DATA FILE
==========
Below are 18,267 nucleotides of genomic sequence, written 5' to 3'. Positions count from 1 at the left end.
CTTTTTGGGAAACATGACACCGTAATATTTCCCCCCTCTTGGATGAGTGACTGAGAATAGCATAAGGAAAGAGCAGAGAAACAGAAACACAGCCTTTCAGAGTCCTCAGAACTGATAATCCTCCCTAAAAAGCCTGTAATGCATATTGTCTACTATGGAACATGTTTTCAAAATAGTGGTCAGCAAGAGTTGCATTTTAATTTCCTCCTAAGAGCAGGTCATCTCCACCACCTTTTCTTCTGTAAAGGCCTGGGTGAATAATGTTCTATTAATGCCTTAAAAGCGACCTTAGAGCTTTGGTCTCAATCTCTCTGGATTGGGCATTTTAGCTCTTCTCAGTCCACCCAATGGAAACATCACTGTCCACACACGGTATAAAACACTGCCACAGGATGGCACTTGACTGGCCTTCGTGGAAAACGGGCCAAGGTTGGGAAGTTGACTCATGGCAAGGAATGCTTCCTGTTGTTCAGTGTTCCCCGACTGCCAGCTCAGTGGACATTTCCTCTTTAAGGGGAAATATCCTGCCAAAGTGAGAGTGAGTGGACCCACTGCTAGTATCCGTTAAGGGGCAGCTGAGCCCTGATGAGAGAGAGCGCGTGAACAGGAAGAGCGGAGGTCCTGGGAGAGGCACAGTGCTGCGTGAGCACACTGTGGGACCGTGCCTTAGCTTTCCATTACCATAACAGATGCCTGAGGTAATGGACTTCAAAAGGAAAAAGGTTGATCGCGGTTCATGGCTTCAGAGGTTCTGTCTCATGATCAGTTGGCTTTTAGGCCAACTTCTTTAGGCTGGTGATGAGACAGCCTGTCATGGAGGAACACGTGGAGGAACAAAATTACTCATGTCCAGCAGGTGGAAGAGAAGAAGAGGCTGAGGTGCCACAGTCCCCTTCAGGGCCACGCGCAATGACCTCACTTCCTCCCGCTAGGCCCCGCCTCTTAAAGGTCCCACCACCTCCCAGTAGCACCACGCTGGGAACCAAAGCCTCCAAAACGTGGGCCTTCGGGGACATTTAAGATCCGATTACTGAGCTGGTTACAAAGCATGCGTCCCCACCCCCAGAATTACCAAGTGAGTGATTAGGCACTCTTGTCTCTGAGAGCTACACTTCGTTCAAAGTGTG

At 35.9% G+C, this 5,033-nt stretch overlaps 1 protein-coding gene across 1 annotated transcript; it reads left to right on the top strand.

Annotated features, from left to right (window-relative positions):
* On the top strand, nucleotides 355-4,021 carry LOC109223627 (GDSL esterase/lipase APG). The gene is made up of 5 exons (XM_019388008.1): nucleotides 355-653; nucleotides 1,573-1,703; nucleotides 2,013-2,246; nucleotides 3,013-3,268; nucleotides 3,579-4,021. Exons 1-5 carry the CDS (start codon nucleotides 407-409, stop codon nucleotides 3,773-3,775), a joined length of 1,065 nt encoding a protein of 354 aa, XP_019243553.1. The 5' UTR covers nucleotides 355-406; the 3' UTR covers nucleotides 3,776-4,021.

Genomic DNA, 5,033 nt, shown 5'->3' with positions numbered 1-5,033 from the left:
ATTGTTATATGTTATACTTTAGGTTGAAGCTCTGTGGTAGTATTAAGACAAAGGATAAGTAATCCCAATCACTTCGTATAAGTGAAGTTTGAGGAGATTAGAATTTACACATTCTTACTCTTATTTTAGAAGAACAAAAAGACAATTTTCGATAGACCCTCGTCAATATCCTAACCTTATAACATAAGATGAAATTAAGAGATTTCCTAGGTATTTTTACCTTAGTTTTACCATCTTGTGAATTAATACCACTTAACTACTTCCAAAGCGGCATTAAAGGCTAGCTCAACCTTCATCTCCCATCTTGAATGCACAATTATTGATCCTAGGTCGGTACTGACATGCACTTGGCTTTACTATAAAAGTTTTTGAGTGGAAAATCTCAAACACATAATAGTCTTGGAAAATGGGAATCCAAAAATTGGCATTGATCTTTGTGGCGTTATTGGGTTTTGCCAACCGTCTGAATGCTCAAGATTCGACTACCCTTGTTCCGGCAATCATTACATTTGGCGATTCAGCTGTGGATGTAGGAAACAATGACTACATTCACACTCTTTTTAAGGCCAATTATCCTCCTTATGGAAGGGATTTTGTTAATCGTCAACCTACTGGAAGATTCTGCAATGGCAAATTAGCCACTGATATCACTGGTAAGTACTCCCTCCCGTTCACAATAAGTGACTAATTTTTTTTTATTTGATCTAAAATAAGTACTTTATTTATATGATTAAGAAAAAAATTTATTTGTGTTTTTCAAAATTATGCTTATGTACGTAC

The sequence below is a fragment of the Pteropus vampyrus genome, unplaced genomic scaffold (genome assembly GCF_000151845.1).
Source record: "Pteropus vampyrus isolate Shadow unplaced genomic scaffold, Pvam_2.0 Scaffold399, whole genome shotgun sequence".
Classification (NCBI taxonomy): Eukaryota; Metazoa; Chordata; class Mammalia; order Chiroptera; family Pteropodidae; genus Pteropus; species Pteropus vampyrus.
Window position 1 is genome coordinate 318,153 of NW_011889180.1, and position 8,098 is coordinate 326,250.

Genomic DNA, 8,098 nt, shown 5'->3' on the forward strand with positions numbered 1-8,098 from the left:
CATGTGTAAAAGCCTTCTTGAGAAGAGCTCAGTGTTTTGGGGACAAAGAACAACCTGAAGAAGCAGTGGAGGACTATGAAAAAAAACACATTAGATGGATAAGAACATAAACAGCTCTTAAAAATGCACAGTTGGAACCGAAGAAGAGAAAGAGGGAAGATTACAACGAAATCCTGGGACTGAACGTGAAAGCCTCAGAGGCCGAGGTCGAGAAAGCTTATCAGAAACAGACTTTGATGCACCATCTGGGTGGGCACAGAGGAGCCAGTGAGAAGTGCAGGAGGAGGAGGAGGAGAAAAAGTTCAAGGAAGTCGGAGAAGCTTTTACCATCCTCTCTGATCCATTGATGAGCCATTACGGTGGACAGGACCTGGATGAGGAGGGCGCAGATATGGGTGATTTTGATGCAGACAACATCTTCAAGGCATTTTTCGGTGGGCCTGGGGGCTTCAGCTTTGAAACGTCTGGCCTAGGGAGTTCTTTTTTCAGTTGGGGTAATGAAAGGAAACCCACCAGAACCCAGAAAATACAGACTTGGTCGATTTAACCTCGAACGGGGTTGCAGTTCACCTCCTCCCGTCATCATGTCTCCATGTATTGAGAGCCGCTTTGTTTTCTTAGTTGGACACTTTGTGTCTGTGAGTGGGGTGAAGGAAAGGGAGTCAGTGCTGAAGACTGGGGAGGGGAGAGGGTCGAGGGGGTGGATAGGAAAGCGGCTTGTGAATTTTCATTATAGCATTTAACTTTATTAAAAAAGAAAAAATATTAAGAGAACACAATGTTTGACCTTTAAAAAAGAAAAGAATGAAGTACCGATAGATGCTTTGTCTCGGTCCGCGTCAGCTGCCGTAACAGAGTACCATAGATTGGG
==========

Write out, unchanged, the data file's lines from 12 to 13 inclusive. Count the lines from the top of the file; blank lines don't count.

Genomic DNA, 8,098 nt, shown 5'->3' on the forward strand with positions numbered 1-8,098 from the left:
CATGTGTAAAAGCCTTCTTGAGAAGAGCTCAGTGTTTTGGGGACAAAGAACAACCTGAAGAAGCAGTGGAGGACTATGAAAAAAAACACATTAGATGGATAAGAACATAAACAGCTCTTAAAAATGCACAGTTGGAACCGAAGAAGAGAAAGAGGGAAGATTACAACGAAATCCTGGGACTGAACGTGAAAGCCTCAGAGGCCGAGGTCGAGAAAGCTTATCAGAAACAGACTTTGATGCACCATCTGGGTGGGCACAGAGGAGCCAGTGAGAAGTGCAGGAGGAGGAGGAGGAGAAAAAGTTCAAGGAAGTCGGAGAAGCTTTTACCATCCTCTCTGATCCATTGATGAGCCATTACGGTGGACAGGACCTGGATGAGGAGGGCGCAGATATGGGTGATTTTGATGCAGACAACATCTTCAAGGCATTTTTCGGTGGGCCTGGGGGCTTCAGCTTTGAAACGTCTGGCCTAGGGAGTTCTTTTTTCAGTTGGGGTAATGAAAGGAAACCCACCAGAACCCAGAAAATACAGACTTGGTCGATTTAACCTCGAACGGGGTTGCAGTTCACCTCCTCCCGTCATCATGTCTCCATGTATTGAGAGCCGCTTTGTTTTCTTAGTTGGACACTTTGTGTCTGTGAGTGGGGTGAAGGAAAGGGAGTCAGTGCTGAAGACTGGGGAGGGGAGAGGGTCGAGGGGGTGGATAGGAAAGCGGCTTGTGAATTTTCATTATAGCATTTAACTTTATTAAAAAAGAAAAAATATTAAGAGAACACAATGTTTGACCTTTAAAAAAGAAAAGAATGAAGTACCGATAGATGCTTTGTCTCGGTCCGCGTCAGCTGCCGTAACAGAGTACCATAGATTGGG